Nov 19, 2013

Reconfiguring working spaces

Pinheiro, M., Barrulas, M. J., and Carvalho, J. A. (2013). Role of artifacts for reconfiguring working spaces and information systems. In Conferência Associação Portuguesa Sistemas de Informação. CAPSI:
"Individuals, like organizations, need to manage information for work (and non-work) related activities, on a daily basis. In order to extend their communication and fulfill information needs, people use artifacts (man made objects), that became increasingly technological, and in turn, these very technological artifacts are increasingly more dependent upon other supporting technologies, widely referred as infrastructures. In order to design information systems that support workers’needs, what do we know about their use of artifacts? Across time? Inside and outside their organizations? And on the move?"

Sep 15, 2013


«We are pleased to inform you that your submission to the Internet Technologies & Society 2013 Conference (ITS 2013) has been accepted as a "Full Paper"»:

Pinheiro, M., Cardoso, M., Barrulas, M. J., and Carvalho, J. A. (2013). Some things I tend to overlap even if not necessary. A discussion on PIM artifacts between researcher and research agent. In International Conference on Internet Technologies & Society.

Jun 11, 2013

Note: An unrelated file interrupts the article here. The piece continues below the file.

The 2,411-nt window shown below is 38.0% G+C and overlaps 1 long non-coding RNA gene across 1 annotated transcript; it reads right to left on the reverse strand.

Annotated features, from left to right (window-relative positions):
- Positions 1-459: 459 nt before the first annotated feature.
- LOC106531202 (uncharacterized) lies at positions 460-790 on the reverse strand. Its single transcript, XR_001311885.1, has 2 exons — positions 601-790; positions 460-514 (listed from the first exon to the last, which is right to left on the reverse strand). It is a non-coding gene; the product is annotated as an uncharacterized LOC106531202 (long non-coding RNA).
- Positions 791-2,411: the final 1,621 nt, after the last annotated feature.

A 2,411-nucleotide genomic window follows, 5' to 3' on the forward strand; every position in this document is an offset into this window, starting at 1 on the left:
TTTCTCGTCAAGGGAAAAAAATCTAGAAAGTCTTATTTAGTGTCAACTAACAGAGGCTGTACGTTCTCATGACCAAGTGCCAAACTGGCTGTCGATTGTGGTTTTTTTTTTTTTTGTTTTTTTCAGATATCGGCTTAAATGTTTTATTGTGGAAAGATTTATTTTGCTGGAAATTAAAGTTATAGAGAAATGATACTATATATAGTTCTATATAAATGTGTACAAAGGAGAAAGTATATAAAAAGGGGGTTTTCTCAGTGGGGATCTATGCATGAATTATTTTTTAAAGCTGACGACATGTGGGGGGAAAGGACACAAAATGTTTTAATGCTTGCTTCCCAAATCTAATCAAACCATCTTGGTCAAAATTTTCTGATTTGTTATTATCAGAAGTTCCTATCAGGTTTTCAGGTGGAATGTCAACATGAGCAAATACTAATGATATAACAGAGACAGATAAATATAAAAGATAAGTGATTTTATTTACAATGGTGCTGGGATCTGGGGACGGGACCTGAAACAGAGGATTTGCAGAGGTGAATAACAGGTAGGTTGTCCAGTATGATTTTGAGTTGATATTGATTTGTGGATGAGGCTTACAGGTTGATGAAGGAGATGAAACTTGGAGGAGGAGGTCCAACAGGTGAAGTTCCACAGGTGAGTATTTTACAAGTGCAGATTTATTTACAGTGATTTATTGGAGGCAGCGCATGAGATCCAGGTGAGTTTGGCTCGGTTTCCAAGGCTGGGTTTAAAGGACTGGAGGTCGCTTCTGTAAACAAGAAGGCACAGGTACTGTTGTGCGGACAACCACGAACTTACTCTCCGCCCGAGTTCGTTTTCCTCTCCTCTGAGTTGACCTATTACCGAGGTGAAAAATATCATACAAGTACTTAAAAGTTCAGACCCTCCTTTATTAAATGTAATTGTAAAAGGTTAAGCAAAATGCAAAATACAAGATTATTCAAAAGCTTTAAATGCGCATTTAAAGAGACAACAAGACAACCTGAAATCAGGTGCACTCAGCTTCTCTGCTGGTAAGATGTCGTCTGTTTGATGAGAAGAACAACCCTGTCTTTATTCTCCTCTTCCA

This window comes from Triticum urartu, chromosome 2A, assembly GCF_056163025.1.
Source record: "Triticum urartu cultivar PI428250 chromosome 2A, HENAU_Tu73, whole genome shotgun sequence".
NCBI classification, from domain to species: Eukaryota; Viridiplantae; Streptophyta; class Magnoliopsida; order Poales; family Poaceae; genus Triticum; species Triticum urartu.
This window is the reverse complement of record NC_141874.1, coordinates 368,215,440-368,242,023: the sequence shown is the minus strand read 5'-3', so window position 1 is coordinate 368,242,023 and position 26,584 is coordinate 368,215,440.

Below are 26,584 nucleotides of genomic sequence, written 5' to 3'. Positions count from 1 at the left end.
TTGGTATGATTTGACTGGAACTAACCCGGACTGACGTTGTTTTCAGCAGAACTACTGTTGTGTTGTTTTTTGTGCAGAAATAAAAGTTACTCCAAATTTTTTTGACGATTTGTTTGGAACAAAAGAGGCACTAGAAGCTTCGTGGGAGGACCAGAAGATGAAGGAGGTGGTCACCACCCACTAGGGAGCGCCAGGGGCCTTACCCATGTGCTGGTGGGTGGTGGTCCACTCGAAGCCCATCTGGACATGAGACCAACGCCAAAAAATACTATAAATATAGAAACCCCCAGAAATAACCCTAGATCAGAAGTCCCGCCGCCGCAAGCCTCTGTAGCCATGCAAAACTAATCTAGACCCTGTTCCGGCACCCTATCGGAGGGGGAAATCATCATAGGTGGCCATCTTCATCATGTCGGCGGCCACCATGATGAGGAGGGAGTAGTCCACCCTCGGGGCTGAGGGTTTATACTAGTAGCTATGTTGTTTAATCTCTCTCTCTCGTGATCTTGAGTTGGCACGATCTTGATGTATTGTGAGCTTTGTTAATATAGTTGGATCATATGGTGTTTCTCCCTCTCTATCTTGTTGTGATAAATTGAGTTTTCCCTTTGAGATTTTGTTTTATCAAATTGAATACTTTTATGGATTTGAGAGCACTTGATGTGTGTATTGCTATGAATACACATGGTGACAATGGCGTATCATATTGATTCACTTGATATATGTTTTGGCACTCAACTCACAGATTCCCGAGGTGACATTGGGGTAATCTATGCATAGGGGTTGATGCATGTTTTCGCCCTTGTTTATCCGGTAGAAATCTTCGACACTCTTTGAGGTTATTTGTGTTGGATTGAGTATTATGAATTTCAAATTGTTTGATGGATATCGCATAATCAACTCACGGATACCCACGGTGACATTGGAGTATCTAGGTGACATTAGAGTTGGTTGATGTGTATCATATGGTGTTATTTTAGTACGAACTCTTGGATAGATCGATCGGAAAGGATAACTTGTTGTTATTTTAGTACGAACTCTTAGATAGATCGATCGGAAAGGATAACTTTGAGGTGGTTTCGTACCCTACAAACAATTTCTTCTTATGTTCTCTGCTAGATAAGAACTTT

information overload ca. 1550-1700

Blair, Ann (2003). Reading Strategies for Coping with Information Overload ca. 1550-1700Journal of the History of Ideas, vol. ?(?), pp. 11-28:
"The perception of an overabundance of books led to more books being used in a great variety ways. Alongside the well-established methods of thorough reading and note-taking, which engaged the personal judgment and effort of the reader, early modern scholars also relied on shortcuts to “process” books so as to retrieve items of use with less investment of time and self. (...) The proliferation of inventive methods of and aids to study, whether unique to individuals or spread more widely through official or unofficial teaching, can help us understand better not only the conditions of production of early modern scholarly and pedagogical works, but also the deep roots of the ways in which we, too, cope with what we now call information overload."